A new University of North Florida poll finds Gov. Ron DeSantis way ahead of Donald Trump in Florida, 59% to 28%.
Many Iowa Republicans remain committed to Donald Trump, but the former president is seeing his support erode as campaigning begins to heat up ahead of Iowa’s 2024 presidential caucuses, a new Des Moines Register/Mediacom Iowa Poll shows.
Said pollster Ann Selzer: “Iowa is where the competition starts. And someone who has already held the office and who won the state twice would be presumed to be the front-runner, and I don’t know that we can say that at this point. There’s nothing locked in about Iowa for Donald Trump.”
FiveThirtyEight is out with updated pollster ratings after the 2022 midterms and finds Suffolk University and Siena College/New York Times Upshot were the most accurate pollsters, while several GOP-affiliated firms were the least accurate.
WEST VIRGINIA U.S. SENATOR. Sen. Joe Manchin (D-WV) “insists he’ll win if he runs for reelection,” Bloomberg reports. “That ‘if’ is one of the biggest uncertainties in U.S. politics, one that could determine Senate control and the role of centrists in an increasingly polarized country.”
“While other Democratic incumbents in Trump-friendly states — Sherrod Brown of Ohio and Jon Tester of Montana — have announced reelection campaigns, Manchin is in no hurry. He had $9.5 million in his campaign account at the end of 2022, but says he won’t make any announcements until the end of the year, and laments a perennial focus on politics.”
Politico: “He’ll keep exerting his political leverage, at least until he runs and Republicans start to limit his opportunities or a retirement announcement saps his Senate sway. And the West Virginian is well aware of that limited window to maximize his current role as the GOP’s best bipartisan dealmaking partner and the Senate Energy Committee chair.”
“Going forward, each and every proposed nominee I will review will be judged through one prism: Are they political partisans first or Americans first?” — Sen. Joe Manchin (D-WV), writing in the Houston Chronicle. It’s an odd choice of publications, but perhaps a sign he’s courting donors in the energy industry ahead of a 2024 campaign.
MONTANA U.S. SENATOR. “Senate Republicans are close to recruiting Tim Sheehy, a decorated military veteran and successful businessman with the resources to self-finance a campaign, to run against Sen. Jon Tester (D-MT) in 2024,” Axios reports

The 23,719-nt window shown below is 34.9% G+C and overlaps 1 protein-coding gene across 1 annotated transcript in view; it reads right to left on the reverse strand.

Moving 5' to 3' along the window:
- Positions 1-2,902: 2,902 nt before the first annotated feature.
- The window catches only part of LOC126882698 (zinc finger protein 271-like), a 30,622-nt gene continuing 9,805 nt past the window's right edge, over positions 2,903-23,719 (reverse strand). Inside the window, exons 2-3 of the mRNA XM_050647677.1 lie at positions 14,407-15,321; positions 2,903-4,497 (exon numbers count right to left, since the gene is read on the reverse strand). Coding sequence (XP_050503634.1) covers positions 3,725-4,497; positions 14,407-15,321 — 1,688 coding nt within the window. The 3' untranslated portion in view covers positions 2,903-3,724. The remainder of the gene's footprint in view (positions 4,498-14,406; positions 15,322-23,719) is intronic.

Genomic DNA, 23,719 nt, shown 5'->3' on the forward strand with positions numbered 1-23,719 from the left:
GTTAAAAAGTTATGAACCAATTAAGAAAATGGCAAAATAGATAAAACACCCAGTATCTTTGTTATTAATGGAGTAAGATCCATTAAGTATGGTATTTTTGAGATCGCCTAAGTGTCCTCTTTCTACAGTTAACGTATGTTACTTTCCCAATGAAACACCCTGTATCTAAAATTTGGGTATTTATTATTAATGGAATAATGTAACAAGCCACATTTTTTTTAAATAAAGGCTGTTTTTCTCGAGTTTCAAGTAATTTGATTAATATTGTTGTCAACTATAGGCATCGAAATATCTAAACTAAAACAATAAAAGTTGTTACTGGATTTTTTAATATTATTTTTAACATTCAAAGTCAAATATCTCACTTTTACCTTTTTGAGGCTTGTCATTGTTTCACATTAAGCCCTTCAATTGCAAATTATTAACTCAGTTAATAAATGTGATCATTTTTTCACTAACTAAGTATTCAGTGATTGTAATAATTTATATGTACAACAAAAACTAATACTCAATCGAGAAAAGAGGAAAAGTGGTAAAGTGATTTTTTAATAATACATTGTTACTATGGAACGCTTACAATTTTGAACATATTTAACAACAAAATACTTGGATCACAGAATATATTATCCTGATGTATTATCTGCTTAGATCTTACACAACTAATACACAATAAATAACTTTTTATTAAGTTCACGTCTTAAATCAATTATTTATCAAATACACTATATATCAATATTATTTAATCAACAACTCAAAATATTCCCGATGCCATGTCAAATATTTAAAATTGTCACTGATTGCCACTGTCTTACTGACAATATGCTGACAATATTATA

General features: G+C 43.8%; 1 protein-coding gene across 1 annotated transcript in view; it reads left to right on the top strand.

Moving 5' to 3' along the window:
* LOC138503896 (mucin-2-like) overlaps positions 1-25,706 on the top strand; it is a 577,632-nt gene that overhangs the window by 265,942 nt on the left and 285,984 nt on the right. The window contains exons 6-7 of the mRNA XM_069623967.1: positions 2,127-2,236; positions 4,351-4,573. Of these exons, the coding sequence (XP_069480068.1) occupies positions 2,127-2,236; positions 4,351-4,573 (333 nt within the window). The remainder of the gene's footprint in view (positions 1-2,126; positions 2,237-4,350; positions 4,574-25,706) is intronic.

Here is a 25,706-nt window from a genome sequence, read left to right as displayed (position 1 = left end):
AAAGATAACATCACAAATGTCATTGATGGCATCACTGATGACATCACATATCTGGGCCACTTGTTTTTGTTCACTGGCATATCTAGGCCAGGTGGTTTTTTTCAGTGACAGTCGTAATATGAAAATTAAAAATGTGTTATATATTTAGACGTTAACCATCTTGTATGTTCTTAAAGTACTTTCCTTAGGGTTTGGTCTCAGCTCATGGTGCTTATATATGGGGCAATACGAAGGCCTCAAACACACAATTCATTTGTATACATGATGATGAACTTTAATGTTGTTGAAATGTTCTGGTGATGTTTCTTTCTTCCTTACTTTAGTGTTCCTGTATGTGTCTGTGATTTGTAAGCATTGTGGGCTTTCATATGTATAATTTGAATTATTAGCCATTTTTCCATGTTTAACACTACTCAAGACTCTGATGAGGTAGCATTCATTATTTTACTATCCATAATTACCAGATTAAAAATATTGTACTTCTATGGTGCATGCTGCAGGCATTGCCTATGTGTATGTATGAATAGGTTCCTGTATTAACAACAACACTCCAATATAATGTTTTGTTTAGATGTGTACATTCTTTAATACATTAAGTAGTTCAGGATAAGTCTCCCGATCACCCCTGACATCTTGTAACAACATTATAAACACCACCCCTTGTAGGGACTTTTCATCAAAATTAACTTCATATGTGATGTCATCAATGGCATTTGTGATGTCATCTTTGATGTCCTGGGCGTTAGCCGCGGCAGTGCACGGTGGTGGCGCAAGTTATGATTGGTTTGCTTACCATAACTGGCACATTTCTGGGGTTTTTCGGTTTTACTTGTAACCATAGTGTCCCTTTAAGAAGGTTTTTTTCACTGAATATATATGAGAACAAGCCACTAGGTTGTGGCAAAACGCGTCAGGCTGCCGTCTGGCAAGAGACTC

“Sheehy, whom Republicans view as straight out of central casting, is being encouraged to run by National Republican Senatorial Committee Chair Steve Daines (R-MT).”
The GOP firm OnMessage Inc. has released a survey showing Republican Rep. Matt Rosendale beating Democratic incumbent Jon Tester 46-41 in a hypothetical general election; OnMessage has worked for Rosendale in the past, but there’s no word on a client for this poll.
The poll also finds Rosendale beating fellow Rep. Ryan Zinke 36-26 in a primary where no major contenders have announced yet. It also shows Navy SEAL Tim Sheehy, whose name recently surfaced as a possibility, barely registering at 2%. Sheehy, though, reportedly has the resources to self-fund, which could help him get his name out should he run.
KENTUCKY U.S. SENATOR. Senate Minority Leader Mitch McConnell was hospitalized Wednesday evening after falling, and his office said the following day that he was being treated for a concussion and expects to remain in the hospital “for a few days.”
If McConnell, who is 81, left office before his term expires in 2027, he would be replaced by a fellow Republican thanks to a state law he supported two years ago. The GOP-dominated legislature back then overrode Democratic Gov. Andy Beshear’s veto to pass a bill that will require the governor to fill future U.S. Senate vacancies with an appointee from the same party as the departing senator: The party committee of the departing lawmaker would send a list of three names to the governor, who would then be required to pick a replacement from that list.
LOUISIANA GOVERNOR. Republican Stephen Waguespack on Thursday entered this October’s all-party primary to succeed termed-out Democrat John Bel Edwards as governor of Louisiana, a move he made as he announced he was also stepping down as head of the powerful Louisiana Association of Business and Industry. While Waguespack before this week hadn’t even been seriously mentioned as a possible contender, his kickoff comes at a time when several influential GOP donors badly want someone to stop the frontrunner, far-right Attorney General Jeff Landry.